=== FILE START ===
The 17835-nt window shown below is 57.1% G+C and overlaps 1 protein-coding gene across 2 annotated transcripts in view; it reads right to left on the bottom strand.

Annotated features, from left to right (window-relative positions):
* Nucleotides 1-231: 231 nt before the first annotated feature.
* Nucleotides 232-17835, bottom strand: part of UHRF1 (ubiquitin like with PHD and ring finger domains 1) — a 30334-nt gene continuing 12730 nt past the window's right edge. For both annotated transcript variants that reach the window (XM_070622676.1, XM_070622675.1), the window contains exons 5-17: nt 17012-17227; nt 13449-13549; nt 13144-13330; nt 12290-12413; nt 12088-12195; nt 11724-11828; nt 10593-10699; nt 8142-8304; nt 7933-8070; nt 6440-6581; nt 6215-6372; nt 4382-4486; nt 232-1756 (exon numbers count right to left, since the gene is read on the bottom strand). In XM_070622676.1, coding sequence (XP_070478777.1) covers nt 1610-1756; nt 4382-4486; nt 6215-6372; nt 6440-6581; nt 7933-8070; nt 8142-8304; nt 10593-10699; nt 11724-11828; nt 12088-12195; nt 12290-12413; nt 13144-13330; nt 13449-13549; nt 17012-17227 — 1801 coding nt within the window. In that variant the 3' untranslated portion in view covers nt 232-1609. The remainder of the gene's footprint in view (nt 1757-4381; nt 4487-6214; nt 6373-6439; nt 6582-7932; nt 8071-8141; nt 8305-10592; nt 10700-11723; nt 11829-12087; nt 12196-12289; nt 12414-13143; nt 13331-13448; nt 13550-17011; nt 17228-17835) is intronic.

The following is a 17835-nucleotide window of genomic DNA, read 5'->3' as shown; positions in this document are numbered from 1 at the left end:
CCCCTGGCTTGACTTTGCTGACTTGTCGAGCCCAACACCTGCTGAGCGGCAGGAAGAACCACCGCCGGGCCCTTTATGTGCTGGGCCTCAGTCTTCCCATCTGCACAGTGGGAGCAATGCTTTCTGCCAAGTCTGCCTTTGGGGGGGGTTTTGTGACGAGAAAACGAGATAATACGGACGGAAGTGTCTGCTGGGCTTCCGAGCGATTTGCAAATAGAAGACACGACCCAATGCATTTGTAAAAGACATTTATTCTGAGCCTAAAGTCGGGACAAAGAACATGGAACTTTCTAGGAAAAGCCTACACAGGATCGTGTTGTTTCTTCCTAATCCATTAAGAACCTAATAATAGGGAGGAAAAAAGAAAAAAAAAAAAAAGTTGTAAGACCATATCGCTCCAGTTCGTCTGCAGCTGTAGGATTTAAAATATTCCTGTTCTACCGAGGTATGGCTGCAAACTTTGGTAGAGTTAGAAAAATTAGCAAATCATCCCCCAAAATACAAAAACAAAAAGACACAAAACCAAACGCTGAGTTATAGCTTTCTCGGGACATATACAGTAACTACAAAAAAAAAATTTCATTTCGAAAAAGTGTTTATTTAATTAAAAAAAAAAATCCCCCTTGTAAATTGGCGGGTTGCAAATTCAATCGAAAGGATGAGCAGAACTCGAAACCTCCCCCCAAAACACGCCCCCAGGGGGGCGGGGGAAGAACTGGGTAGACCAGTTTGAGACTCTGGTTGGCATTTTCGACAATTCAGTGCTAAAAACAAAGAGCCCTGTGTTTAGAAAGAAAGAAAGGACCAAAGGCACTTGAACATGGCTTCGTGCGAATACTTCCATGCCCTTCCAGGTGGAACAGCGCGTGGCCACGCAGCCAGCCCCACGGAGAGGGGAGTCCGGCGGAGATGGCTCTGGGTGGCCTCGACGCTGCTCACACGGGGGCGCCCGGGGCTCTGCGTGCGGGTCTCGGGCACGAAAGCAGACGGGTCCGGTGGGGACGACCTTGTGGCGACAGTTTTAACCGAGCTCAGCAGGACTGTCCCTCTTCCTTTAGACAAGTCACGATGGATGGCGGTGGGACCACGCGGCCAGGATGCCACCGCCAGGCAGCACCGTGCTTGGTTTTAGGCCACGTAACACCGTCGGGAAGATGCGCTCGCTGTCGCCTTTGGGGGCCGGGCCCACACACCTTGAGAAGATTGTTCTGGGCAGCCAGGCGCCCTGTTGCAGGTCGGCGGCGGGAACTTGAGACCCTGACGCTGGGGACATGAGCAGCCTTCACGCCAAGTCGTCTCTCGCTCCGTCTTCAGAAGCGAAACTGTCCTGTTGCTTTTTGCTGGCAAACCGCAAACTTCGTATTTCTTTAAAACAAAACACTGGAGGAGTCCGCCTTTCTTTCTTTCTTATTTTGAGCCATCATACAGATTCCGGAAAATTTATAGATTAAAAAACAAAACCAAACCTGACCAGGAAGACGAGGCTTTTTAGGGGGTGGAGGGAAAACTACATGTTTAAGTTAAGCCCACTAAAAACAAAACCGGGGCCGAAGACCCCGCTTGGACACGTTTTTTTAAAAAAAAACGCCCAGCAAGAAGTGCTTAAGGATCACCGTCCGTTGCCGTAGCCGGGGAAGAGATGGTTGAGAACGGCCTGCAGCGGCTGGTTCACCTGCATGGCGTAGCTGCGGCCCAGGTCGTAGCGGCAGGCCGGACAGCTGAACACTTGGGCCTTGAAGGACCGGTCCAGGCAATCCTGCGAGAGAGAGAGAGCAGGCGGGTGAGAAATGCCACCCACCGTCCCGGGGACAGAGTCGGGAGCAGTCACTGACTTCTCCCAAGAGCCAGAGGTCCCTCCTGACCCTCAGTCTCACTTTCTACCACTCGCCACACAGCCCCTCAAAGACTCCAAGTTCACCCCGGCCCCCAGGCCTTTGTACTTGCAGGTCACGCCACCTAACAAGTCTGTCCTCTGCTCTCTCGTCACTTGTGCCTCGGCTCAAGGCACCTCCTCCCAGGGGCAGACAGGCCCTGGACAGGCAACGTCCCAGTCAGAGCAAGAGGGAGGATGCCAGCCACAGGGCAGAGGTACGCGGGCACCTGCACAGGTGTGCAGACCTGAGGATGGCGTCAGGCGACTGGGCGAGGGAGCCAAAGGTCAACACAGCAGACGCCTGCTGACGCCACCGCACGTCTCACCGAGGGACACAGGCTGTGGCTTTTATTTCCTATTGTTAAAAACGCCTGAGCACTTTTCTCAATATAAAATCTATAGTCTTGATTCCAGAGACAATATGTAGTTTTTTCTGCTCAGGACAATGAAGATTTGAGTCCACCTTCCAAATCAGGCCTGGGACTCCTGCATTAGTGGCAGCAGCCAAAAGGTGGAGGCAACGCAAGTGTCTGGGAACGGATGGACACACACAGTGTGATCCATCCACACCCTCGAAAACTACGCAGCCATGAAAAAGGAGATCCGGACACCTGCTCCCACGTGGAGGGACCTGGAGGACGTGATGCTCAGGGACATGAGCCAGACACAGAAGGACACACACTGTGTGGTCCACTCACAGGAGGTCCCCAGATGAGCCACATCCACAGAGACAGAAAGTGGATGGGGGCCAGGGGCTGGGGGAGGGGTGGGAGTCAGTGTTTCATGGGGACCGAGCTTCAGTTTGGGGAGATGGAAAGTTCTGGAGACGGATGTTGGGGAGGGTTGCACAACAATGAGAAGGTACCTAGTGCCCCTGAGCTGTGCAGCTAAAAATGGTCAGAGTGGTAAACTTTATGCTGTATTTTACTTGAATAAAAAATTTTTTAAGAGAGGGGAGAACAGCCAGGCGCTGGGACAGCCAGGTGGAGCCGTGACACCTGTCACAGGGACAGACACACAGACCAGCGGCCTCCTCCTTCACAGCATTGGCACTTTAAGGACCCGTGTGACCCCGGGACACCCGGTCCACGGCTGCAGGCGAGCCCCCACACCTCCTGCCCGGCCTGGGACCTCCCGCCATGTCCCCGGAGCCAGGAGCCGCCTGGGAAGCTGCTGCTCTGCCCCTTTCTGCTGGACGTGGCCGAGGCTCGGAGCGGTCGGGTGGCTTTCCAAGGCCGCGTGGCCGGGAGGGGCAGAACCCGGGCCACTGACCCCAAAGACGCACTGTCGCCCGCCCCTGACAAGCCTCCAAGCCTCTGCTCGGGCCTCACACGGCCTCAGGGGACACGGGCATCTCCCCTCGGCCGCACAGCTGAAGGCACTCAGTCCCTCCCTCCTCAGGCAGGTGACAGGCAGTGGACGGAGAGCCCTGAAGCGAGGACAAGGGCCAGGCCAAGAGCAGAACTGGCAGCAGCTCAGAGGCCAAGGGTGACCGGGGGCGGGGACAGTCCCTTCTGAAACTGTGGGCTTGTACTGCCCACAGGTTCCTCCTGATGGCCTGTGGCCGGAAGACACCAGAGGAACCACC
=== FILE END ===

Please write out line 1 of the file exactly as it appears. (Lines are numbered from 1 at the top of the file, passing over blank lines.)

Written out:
The 17835-nt window shown below is 57.1% G+C and overlaps 1 protein-coding gene across 2 annotated transcripts in view; it reads right to left on the bottom strand.